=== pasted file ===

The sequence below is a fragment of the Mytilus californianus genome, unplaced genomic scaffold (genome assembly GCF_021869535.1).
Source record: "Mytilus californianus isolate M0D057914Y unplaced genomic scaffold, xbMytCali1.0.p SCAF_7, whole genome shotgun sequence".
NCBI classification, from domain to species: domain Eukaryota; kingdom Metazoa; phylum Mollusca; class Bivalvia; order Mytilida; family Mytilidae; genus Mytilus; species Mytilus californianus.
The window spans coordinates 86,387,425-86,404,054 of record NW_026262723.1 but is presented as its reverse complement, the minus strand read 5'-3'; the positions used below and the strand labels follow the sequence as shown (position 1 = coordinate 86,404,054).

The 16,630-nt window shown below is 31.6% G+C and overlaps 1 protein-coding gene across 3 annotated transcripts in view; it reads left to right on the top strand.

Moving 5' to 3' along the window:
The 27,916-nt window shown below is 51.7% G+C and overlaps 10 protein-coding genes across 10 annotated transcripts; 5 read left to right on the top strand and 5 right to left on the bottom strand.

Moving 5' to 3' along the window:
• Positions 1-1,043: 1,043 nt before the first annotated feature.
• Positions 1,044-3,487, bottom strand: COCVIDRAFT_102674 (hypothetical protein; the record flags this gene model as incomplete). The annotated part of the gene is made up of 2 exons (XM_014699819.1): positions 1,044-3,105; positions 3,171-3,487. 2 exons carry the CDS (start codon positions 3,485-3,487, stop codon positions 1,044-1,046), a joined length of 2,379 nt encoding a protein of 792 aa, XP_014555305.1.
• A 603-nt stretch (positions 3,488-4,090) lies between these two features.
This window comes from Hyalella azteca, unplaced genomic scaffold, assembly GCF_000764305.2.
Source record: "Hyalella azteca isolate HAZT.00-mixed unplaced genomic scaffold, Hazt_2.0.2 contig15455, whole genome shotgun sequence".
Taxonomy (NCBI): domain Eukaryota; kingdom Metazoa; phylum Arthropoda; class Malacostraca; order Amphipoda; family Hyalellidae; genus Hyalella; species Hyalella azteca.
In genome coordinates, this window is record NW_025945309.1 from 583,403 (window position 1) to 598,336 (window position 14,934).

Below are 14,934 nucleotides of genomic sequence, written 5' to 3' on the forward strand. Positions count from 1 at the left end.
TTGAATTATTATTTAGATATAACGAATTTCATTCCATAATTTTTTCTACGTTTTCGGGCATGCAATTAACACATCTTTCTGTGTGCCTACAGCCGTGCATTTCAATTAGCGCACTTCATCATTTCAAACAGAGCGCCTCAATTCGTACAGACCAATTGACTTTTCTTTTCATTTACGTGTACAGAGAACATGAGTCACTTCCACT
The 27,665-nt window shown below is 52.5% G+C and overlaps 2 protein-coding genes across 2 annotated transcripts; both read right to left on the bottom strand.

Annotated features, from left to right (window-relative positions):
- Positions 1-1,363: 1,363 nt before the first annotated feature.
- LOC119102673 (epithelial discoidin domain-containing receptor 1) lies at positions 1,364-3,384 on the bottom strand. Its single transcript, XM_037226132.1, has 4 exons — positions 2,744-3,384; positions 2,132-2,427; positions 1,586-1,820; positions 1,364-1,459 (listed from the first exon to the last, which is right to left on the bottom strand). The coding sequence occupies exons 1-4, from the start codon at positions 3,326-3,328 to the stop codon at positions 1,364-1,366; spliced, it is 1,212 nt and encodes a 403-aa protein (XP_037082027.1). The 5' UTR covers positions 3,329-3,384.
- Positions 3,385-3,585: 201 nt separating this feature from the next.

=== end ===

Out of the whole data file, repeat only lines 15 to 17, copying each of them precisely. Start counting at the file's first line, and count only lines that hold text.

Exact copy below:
In genome coordinates, this window is record NW_025945309.1 from 583,403 (window position 1) to 598,336 (window position 14,934).

Below are 14,934 nucleotides of genomic sequence, written 5' to 3' on the forward strand. Positions count from 1 at the left end.
TTGAATTATTATTTAGATATAACGAATTTCATTCCATAATTTTTTCTACGTTTTCGGGCATGCAATTAACACATCTTTCTGTGTGCCTACAGCCGTGCATTTCAATTAGCGCACTTCATCATTTCAAACAGAGCGCCTCAATTCGTACAGACCAATTGACTTTTCTTTTCATTTACGTGTACAGAGAACATGAGTCACTTCCACT